Senior lecturer La Trobe University
The only direct depiction of the HUAC investigations in a negative light came in Charlie Chaplin’s A King in New York (1957). Chaplin had been one of he earliest victims of the anti-communist hysteria and had always been a target for the American Right. Several of his films had enraged the conservatives such as Modern Times (1936) and The Great Dictator (1940). His controversial private life had added fuel to the fire of conservatives who considered him to be a moral threat to the country. An editorial in the Los Angeles Herald Express said:
Charlie Chaplin shelf proclaimed “citizen of the world” and “man without a country,” is fast nearing the end of the trail as far as the United States is concerned.
The complacent self-worship of the man, in a New York press conference is amazing.
In boasting that he was neither a patriot nor an American citizen, he said, in part:
“I am not nationalist of any country … You might say I am a citizen of the world … I never voted in my life … I did a great deal for the war effort … I made a speech in favour of opening a second front in 1942 … I believe that voting for people … leads to fascism.”
What a moral non-eternity that Chaplin is!
In joining the ranks of subversives who have the overthrow of the American way of life as their avowed objective, he insults the American people, the very people who have poured millions into his lap.
The FBI had more than 1900 pages of reports devoted to Charlie Chaplin during his 50 year residency in America. Just as John Jefferson’s sexual preferences in My Son John were seen as evidence of his political leanings, Chaplin’s divorces and paternity litigations were seen as pointers to his communist sympathies. Certain scenes in Modern Times comment on communist issues such as when the tramp walked down the street waving a red flag, trying to signal a driver after it fell off a truck. A communist parade turned the corner behind him and police arrest him as a communist leader. More important was his depiction of the dehumanizing nature of industrial work which Chaplin delighted in satirizing, along with bosses and police. It was these scenes and his support for issues such as a second front against the Nazis in 1942 which left him tainted as a communist sympathizer. It was in this cold war atmosphere of 1952 that United States Attorney General James McGranery rescinded Chaplin’s re-entry permit while he was travelling to London for the premiere of his film Limelight.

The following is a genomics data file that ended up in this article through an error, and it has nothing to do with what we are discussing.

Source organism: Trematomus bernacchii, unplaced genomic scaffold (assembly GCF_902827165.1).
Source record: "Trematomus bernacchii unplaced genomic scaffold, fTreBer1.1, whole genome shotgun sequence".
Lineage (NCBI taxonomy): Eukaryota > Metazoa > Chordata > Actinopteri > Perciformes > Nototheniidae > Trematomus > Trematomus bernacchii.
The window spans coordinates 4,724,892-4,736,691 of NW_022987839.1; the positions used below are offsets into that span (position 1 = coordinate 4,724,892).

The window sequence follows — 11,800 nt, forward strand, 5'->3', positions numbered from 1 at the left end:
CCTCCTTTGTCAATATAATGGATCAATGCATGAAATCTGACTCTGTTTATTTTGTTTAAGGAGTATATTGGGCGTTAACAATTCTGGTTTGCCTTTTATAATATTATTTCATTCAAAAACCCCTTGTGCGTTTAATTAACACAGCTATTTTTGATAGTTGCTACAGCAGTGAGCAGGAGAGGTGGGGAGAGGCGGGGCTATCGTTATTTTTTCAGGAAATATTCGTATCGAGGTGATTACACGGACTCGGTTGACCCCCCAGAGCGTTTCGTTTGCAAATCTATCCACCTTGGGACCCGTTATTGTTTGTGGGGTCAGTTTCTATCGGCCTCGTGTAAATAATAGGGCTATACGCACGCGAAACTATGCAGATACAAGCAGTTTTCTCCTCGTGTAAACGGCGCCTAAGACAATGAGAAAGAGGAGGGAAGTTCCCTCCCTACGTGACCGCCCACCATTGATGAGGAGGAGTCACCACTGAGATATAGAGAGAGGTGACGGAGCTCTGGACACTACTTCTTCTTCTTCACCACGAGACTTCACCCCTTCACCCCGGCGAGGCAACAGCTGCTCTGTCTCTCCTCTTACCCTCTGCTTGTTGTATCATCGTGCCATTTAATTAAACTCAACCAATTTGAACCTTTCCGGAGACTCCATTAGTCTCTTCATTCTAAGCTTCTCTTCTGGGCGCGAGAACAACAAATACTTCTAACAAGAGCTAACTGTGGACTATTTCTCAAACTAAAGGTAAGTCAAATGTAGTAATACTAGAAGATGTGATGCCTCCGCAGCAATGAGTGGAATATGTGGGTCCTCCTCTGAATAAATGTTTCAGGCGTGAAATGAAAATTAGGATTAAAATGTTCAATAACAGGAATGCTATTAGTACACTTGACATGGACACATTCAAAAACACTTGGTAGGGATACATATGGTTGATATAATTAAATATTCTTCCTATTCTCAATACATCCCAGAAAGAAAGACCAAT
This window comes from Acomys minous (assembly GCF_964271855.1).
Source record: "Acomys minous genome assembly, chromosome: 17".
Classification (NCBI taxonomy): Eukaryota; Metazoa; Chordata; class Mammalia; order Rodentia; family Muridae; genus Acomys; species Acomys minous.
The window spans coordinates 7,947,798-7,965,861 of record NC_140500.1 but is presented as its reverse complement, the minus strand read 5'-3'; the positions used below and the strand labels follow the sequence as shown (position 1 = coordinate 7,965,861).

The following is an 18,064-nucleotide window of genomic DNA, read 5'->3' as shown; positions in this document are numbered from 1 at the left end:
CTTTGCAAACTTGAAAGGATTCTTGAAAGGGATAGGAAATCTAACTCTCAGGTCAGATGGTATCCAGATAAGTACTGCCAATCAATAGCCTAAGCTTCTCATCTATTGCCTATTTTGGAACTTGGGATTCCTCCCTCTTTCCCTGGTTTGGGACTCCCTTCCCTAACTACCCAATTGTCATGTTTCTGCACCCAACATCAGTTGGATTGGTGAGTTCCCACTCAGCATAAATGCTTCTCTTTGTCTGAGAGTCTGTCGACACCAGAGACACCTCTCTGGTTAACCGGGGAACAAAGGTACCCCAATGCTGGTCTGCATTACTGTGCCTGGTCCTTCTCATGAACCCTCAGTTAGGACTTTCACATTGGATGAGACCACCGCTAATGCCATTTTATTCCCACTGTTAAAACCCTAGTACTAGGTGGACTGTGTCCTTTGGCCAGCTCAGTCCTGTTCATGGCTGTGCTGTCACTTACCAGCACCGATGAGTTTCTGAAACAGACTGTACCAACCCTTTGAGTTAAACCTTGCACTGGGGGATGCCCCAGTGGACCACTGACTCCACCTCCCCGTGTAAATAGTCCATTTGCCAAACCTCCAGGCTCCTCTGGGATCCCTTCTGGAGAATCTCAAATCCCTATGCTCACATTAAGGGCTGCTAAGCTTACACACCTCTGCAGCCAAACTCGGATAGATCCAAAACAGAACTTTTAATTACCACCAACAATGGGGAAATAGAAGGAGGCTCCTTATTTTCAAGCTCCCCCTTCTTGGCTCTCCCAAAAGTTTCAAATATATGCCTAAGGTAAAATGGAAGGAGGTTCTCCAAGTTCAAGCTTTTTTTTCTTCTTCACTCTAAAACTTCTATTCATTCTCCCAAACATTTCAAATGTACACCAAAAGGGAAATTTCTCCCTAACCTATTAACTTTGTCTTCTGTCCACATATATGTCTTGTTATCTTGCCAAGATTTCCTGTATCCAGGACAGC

Chaplin was to remain away from the United States for the rest of his life, apart from one visit to pick up a life achievement award at the Academy Awards in 1971. But although he was never to return, he left his thoughts on he HUAC investigations and he whole atmosphere of paranoia in his film A King in New York (1957). The film’s attack on the destructive paranoia of McCarthyism was similar to his attack on Hitler in The Great Dictator (1940) where Chaplin used slapstick to cut his enemies down to size. The exiled King Shahdov of Estrovia sought refuge in the United States where he hoped to fund his plans for the peaceful use of nuclear power. Unfortunately the crooked Prime Minister, played by Jerry Desmonde, had run off with the funds. The King and his loyal ambassador Jaume, played by Oliver Johnston, were introduced into various aspects of American culture. The King visited a progressive school and met a precocious child Rupert Macabee, played by his son Michael Chaplin, who launched into Marxist critique of society.